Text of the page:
Eating, Praying and Living in Bali (Part 3)
View Part 1 of my Bali series, ‘Pray’ and Part 2, ‘Eat’.
It is impossible to speak about Bali in the last few years without a more than passing association with Eat, Pray, Love - the literary phenomenon of lost, self discovery and ultimately, love from American author Elizabeth Gilbert. A tale of Elizabeth’s search for balance and self after a crushing divorce set her on a spiral of depression, her search takes her to Italy, which constitutes the culinary portion of the book title, India, where, holed up in an ashram in meditation, she discovers her inner spirituality, and finally, Bali, where she found love.
The book has been such a hit that ‘Eat Pray Love pilgrims’ have been visiting Bali, people coming from all over the world, drawn by the vivid descriptions painted by Gilbert, seeking their own versions of discovery. Not unlike the ‘Sound of Music tourist’ in Salzburg, skipping about in Mirabell Gardens and the famous gazebo, these Eat Pray Lovers roam about, clutching well-thumbed copies of the book, trying to identify places where the book (and later, film starring Julia Roberts) describes and to experience what Elizabeth Gilbert experienced during her time in Bali (primarily Ubud). And the local tourism infrastructure has cashed in, with drivers eager to point out places where iconic scenes were filmed, and where Julia Roberts stayed whilst in Bali (Four Seasons), and that Ketut the medicine man ‘is not the man he was since success came to him’.
Old lady selling baskets and other rattan products at Ubud Market
Eggs for sale
Lady preparing offerings
Fish for sale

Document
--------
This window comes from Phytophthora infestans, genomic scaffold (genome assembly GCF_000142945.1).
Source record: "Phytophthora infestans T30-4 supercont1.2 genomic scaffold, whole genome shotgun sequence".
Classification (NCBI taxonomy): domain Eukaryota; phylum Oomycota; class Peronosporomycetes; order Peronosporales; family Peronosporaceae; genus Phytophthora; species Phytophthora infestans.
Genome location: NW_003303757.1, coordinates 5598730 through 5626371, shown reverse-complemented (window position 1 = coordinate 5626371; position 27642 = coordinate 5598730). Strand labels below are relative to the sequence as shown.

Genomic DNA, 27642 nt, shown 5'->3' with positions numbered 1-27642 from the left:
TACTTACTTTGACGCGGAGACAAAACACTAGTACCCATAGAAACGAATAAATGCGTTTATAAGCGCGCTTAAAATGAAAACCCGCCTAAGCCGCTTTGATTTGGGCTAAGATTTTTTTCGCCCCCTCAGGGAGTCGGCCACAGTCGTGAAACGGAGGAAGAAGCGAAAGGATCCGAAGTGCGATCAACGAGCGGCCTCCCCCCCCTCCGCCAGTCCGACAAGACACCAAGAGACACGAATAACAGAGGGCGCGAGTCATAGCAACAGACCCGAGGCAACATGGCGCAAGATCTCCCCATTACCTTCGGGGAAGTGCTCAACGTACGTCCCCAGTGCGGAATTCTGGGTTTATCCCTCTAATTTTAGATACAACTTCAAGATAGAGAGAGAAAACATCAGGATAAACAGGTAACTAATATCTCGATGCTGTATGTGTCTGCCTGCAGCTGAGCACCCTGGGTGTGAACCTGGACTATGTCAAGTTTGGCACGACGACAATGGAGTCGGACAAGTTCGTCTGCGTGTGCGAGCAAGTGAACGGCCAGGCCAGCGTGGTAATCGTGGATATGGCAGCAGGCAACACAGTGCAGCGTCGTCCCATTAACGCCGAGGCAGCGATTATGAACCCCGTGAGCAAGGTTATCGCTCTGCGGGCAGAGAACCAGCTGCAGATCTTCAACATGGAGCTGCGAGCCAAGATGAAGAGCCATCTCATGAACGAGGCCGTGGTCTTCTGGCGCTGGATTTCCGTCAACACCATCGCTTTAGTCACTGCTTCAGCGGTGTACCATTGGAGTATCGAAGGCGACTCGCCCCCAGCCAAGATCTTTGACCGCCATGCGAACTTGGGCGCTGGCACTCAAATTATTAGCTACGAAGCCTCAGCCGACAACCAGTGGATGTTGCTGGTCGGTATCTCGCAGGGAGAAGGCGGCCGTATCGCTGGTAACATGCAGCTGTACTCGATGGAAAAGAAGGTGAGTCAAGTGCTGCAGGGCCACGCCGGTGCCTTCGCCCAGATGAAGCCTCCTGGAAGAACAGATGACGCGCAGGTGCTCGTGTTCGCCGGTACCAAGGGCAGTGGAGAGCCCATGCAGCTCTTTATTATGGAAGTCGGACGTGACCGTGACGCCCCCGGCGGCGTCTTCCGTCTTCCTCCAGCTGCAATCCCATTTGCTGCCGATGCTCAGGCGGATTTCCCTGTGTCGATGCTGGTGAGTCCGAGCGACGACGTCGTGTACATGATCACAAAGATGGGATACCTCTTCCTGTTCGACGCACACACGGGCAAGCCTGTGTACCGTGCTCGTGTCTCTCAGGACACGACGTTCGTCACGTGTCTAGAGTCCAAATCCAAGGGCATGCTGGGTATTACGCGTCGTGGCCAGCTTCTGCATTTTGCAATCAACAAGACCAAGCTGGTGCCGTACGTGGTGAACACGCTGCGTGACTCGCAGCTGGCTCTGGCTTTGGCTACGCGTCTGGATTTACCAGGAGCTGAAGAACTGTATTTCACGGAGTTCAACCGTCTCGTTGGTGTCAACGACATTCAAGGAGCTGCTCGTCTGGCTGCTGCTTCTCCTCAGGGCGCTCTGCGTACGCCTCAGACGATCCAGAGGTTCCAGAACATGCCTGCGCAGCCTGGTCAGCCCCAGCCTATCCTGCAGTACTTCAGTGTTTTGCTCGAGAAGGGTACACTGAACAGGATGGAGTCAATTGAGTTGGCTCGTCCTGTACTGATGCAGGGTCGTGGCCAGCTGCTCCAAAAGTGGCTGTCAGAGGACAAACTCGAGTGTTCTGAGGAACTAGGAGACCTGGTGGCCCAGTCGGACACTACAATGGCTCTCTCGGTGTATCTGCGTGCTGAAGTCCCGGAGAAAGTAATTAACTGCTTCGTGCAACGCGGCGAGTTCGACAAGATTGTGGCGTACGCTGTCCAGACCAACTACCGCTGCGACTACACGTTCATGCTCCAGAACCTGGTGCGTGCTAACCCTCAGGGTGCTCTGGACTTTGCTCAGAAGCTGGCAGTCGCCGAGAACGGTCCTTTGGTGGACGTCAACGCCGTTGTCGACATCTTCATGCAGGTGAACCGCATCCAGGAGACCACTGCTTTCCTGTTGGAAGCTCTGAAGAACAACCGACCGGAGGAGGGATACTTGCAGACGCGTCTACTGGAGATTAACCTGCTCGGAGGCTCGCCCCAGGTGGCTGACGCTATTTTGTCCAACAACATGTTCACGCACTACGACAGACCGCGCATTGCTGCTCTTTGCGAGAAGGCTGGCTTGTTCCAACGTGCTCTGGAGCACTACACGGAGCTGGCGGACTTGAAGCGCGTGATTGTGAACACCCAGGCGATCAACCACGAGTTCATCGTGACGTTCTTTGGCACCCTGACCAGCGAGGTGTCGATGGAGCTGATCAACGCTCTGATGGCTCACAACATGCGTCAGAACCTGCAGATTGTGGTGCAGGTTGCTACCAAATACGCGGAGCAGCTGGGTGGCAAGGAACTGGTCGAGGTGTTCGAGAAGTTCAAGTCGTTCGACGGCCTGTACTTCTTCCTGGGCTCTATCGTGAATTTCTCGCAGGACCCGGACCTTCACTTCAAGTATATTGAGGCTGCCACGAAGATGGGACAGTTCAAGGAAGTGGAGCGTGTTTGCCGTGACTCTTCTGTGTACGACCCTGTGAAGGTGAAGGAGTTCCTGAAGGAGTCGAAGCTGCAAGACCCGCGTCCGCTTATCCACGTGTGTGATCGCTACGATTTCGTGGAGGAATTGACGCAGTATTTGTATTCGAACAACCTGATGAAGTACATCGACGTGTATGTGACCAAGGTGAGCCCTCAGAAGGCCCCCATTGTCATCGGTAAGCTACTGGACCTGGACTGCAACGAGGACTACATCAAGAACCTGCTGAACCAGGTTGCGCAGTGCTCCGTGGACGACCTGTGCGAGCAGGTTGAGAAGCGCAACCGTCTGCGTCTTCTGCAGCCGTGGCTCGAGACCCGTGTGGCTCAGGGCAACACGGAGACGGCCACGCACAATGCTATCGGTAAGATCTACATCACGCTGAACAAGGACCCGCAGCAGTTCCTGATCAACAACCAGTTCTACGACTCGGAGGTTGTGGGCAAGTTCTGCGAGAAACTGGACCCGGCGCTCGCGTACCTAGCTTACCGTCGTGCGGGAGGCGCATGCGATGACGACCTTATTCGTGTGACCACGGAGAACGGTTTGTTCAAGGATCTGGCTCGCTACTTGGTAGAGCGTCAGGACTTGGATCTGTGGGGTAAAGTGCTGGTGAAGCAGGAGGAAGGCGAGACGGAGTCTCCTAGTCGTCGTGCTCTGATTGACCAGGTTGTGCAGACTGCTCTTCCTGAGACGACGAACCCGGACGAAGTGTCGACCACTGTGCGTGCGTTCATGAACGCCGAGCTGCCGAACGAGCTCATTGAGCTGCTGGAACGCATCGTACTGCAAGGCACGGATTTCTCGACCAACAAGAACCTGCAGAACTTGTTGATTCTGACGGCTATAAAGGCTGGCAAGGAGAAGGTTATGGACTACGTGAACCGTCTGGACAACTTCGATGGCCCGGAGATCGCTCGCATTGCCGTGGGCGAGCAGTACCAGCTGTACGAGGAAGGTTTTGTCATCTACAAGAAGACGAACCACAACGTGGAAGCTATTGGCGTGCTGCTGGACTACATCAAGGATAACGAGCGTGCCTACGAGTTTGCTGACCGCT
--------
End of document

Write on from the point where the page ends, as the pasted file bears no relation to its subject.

The book and film paint a very romanticised picture of Bali, which to be honest, is not too far away from the truth. I worry about falling into the western trap of romanticising poverty and ‘a simpler way of life’ when evidently, those at the ‘unromantic’ end of the equation have understandable desires for a television or a new moped and the other little luxuries development brings. An incredibly laid-back, spiritual and idyllic place (assuming you avoid the mayhem that is Kuta), our week in Ubud, Bali allowed us a glimpse at life in the slow lane, and it is intoxicating.
A bucolic utopia
A rice farmer’s best friend, ducks not only eat the pests that plague their crop, they also fertilise the soil with their droppings.
Bucolic paddy fields and fruit trees growing wild, children catching fish with little nets by the stream, chickens scratching on the ground for worms in generations-old traditional family compounds, it certainly makes our addiction to smart phones and tight schedules seem a bit bewildering.
Eating in Italy, Praying in India and Loving in Bali? I think that Elizabeth Gilbert could possibly have saved herself some time (and money on airfares and attendant fuel surcharges) by finding all three in Bali.
Cocoa pods growing on the tree
Cocoa pod and nutmeg
View the rest of my Bali Series or check out the rest of my photography on Handcarry Only.